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At 3:32 local time, when everybody was asleep, a shock rated 5.8 on the Richter scale - 6.3 on the moment magnitude scale - destroyed L'Aquila, the quaint capital of the Abruzzo region, and many of the surrounding villages. It was preceeded by several foreshocks and many aftershocks. 309 people are known to have died, 1,600 were injured, 65,000 became homeless.

Italy's position on two fault lines makes it one of the most unstable earthquake areas in Europe. Unfortunately, L'Aquila, a medieval jewel, is built on the bed of an ancient lake, a soil that amplifies seismic waves. The city was struck by earthquakes in 1315, 1349, 1452, 1501, 1646, 1703, and 1706. The earthquake of February 1703 largely destroyed the city and killed about 5,000 people. The center of L’Aquila, four years after the 2009 earthquake, is a ghost town only inhabited by severely fractured buildings, scarred streets, rubble, unfinished reconstructions.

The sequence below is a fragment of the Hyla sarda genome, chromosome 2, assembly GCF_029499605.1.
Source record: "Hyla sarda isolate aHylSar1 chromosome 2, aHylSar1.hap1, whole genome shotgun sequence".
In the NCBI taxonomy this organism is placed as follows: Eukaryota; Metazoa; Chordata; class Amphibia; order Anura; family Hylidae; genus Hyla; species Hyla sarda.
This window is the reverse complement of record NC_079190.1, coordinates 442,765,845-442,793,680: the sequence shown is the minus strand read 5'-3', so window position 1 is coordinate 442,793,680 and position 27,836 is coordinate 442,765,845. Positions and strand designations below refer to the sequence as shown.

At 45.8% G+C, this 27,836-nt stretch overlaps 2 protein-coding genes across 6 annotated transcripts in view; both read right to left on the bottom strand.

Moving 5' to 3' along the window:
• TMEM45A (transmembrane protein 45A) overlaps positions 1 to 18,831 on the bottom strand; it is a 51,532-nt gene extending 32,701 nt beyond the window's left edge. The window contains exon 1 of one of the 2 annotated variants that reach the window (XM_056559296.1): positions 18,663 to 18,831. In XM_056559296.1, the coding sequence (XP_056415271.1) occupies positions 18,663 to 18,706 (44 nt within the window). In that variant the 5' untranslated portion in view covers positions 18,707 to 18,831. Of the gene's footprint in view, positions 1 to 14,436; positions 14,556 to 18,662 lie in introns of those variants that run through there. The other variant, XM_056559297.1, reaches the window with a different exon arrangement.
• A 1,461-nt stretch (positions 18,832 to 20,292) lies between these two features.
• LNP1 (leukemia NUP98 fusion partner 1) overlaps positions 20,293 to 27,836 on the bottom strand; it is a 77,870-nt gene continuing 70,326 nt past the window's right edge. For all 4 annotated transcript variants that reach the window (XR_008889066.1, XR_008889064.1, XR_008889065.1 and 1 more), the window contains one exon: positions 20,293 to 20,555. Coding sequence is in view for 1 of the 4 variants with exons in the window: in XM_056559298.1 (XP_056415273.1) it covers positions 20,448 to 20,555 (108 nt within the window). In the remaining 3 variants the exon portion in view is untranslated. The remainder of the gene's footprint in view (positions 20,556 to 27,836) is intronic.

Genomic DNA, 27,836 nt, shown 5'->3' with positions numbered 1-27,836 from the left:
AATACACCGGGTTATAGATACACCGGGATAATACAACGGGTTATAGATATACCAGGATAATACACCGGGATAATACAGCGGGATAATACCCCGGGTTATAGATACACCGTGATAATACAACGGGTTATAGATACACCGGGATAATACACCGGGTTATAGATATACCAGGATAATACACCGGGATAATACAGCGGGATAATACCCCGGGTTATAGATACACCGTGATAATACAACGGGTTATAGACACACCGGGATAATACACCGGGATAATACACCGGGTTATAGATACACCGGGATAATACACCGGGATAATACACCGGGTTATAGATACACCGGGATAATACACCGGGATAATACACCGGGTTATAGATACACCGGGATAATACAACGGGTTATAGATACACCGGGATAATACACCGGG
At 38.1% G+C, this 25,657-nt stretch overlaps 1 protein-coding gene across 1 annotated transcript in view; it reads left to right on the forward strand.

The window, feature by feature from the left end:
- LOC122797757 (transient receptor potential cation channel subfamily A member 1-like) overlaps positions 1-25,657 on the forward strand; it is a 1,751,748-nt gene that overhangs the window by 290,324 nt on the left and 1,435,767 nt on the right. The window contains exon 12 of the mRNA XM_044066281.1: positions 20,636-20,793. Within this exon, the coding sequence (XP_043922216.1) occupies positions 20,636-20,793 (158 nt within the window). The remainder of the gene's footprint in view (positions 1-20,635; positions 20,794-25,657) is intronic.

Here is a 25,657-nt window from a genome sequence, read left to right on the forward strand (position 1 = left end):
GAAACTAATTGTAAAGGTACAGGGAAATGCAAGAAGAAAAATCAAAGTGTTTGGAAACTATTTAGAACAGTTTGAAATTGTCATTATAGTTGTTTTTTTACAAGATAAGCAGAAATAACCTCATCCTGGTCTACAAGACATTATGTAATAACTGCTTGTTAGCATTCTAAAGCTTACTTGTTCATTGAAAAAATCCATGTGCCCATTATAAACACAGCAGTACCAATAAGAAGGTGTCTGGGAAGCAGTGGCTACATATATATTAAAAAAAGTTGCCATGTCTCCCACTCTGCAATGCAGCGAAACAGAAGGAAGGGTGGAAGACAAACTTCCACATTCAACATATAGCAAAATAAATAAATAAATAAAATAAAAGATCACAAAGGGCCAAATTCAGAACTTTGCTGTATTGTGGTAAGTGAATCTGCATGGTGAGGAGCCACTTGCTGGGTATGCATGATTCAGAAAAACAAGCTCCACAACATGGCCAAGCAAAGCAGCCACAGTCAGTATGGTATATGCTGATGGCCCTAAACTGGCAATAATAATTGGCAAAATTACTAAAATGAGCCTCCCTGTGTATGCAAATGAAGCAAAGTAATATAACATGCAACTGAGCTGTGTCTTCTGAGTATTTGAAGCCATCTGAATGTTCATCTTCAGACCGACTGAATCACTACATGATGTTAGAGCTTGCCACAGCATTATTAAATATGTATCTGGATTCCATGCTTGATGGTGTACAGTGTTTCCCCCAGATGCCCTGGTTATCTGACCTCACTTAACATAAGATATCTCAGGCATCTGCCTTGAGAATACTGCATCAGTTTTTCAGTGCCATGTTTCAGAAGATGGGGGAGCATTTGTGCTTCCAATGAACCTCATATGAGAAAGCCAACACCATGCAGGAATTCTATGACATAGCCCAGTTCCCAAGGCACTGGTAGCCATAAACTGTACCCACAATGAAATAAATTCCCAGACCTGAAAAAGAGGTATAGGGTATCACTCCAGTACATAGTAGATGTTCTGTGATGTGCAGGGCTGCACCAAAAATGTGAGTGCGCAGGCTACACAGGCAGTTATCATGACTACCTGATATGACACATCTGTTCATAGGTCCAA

An Italian geologist predicted the earthquake but he was reported to the police for scaremongering. Afterwards, seven members of the Italian National Commission for the Forecast and Prevention of Major Risks were accused of giving "inexact, incomplete and contradictory" information about the danger of the tremors prior to the main quake. On 22 October 2012, they were convicted of multiple manslaughter for offering unreasonable reassurances that no earthquake would come, each sentenced to six years' imprisonment, a verdict that caused an enraged reaction from the world's scientific community.






L'Aquila, Abruzzo, Italy. A goverment's office disrupted by the 2009 earthquake ('Aquila_earthquake )


7 May 2009


Transferred from it.wikipedia; transferred to Commons by User:Insilvis


Original uploader was TheWiz83 at it.wikipedia

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